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Gerrit Cole pleased with his three-inning stint vs. Phillies

Yankees pitcher Gerrit Cole throws in the bottom

Yankees pitcher Gerrit Cole throws in the bottom of the second inning against the Phillies at BayCare Ball Park in Clearwater, Fla., on Thursday. Credit: Newsday/J. Conrad Williams Jr.

CLEARWATER, Fla. — As spring training outings go, they don’t get much better than Gerrit Cole’s on Thursday afternoon.

Sure, there were the back-to-back hits by Scott Kingery (a double) and Andrew McCutchen (a single) that resulted in a third-inning run, but pay no mind to that.

Cole, armed with a fastball that routinely hit 98 mph and a changeup and curveball that had the Phillies mostly confounded in his three innings, looked "pretty close to regular season-ready," in the words of one opposing team talent evaluator, in the Yankees’ 6-1 victory at BayCare Ballpark.

Cole allowed three hits, struck out five and did not walk a batter. Had he not been throwing a slider that he said "was trash," the afternoon would have been about perfect.

"I had three pitches pretty much going where we wanted them to," said Cole, who pitched to Kyle Higashioka, his personal catcher at the end of last season, on Thursday (Gary Sanchez caught Cole’s debut March 1 and Robinson Chirinos caught his simulated game March 6). "So that's pretty nice. So physically [felt] great, and I got three [pitches] going, so that's pretty good."

Cole, who threw 28 pitches in allowing one run in his one inning March 1, upped his pitch count to 48 in last Saturday’s simulated game and to 50 Thursday.

"I think I have three more starts, so just probably progress from there an inning to two innings . . . maybe add 10 to 15 [pitches] next start and see if we can get maybe into the fifth, or at least to the fourth," Cole said.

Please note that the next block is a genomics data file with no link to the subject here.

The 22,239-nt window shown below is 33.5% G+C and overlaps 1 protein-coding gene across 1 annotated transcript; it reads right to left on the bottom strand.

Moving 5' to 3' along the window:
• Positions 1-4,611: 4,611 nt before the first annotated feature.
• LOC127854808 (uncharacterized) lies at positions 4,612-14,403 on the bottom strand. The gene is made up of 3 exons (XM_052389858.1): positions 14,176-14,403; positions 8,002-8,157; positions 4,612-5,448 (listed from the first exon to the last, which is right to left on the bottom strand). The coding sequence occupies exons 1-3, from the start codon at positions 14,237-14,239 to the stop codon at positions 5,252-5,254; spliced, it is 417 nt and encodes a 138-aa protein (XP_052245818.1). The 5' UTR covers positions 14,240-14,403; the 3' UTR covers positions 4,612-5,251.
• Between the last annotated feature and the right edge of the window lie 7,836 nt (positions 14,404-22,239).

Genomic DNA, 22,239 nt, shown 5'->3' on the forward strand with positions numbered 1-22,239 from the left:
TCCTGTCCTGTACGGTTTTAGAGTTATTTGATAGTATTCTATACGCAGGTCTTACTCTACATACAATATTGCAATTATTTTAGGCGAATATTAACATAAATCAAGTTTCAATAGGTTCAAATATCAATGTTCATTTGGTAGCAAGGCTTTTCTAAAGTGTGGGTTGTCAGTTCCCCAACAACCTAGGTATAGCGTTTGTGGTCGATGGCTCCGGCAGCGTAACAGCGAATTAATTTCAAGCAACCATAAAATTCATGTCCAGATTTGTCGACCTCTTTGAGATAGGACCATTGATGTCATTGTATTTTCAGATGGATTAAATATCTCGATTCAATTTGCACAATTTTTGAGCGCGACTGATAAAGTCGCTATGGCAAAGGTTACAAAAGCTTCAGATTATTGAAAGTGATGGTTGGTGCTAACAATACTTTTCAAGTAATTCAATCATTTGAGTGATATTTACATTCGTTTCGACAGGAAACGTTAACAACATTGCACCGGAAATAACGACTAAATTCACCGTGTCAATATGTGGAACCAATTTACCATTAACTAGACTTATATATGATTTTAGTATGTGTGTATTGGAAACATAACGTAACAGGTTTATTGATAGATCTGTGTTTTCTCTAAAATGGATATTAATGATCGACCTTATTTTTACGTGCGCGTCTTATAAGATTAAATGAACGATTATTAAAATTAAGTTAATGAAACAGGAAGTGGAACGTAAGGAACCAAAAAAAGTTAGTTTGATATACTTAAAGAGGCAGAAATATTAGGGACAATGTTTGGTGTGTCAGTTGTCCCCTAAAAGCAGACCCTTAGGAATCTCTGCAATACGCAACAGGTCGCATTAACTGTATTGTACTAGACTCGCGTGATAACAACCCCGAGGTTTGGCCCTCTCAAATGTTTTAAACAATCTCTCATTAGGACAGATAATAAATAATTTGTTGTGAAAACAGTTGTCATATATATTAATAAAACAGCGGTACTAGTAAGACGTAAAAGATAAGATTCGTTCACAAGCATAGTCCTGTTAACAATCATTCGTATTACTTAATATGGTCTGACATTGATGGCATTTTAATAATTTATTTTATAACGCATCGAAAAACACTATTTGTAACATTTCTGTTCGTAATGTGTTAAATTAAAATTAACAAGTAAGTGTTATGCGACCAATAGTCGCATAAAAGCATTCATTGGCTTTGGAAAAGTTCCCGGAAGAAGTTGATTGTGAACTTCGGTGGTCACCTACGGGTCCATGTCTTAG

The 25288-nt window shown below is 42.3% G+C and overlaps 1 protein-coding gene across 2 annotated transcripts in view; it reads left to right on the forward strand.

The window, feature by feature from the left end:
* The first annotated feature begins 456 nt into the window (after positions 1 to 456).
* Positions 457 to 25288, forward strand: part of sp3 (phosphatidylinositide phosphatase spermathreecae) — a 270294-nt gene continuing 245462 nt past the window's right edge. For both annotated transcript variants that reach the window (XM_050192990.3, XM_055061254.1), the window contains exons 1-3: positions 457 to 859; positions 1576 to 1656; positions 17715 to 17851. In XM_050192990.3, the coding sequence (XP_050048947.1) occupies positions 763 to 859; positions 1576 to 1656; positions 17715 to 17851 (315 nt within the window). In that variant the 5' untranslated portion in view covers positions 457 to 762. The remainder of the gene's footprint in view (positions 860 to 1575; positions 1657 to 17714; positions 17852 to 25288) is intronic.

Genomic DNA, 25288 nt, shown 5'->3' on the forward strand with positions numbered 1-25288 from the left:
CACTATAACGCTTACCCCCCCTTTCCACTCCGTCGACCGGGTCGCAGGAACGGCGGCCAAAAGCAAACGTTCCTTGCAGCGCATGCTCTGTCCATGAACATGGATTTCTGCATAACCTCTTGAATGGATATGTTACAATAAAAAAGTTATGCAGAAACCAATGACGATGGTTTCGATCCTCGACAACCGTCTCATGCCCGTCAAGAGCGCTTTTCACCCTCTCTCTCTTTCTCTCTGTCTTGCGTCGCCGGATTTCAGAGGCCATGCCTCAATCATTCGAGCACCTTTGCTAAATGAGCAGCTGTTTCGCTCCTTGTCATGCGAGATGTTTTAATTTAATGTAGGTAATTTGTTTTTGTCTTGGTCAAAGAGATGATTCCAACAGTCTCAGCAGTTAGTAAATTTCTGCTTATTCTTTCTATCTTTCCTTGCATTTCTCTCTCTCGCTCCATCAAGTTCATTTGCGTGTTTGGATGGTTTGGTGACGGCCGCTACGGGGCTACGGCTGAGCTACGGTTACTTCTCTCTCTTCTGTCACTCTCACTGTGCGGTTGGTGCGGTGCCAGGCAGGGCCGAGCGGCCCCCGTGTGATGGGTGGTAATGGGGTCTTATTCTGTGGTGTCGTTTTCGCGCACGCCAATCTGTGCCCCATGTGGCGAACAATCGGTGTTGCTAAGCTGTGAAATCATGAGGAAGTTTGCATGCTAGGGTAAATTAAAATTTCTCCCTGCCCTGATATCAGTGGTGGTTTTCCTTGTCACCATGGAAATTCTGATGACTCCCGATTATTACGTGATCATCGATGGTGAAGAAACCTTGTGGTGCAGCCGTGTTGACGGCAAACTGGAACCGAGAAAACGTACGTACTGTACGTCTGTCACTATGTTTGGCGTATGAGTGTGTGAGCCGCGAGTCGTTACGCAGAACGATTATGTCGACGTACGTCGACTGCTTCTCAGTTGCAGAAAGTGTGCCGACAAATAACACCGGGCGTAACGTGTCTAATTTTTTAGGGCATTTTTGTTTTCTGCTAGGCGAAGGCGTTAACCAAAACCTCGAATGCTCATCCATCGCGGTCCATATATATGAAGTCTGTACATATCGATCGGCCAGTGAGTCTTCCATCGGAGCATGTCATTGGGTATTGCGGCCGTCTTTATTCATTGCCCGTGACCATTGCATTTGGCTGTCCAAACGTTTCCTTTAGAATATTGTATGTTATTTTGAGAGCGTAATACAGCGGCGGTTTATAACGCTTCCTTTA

Cole went 7-3 with a 2.84 ERA in 12 starts in 2020, his first season with the Yankees. Speaking generally of his performance thus far in 2021, he said: "I think I'm in a good spot. I was pleased with the effort level relative to how the stuff’s coming out."

Cole sounded most pleased with his changeup, which Aaron Boone said was "maybe as good a changeup as I’ve seen from him."

"The life on the fastball was there, the curveball has been there the whole time," Boone said. "So another good step in his progression today."

Cole’s fastball, curve and slider are considered elite pitches but the righthander, well known for leaving no stone unturned in trying to perfect his craft, has been working on getting his changeup to the level of the other pitches.

"It's been pretty good. I mean, I thought it was pretty good last year. I just want to continue to try to hit the location with it," Cole said. "Because if I can at least locate it, I don't always need the best action, I just need something else, just sprinkling in a little uncertainty. I was locating it, so just kind of slid it in there a few times."

Cole, of course, will be on the mound at the Stadium on April 1 for Opening Day, and he reflected on the feeling this year compared to a year ago in spring training, which was officially shut down March 13 because of the COVID-19 pandemic. The pandemic persists, but Cole said it feels different.

"Last year I didn't think we had a lot of hope as a society. We kept hearing about the second wave and all this stuff," he said. "And so I think, in general, there's more hope that restrictions will loosen, things will get better, people will get the medicine they need to stay healthy. And so that certainly permeates through the clubhouse."

Among the loosening restrictions will be fans in the seats — at least a small percentage of the seats. That means Cole’s family, including his parents, will be able to see him don the pinstripes in person, something that wasn't possible in the 2020 regular season.

"My dad's been itching to get to Yankee Stadium to watch a game and he was like, ‘If they don't let us in for Opening Day, I'm just going to put the radio on outside the gate and just sit there,’ " Cole said with a smile. "I was like, ‘I think we can probably get you in.’ And then, of course, now it's for sure that we'll be able to have them. It'll be obviously easier on everybody's family now that we have some access."

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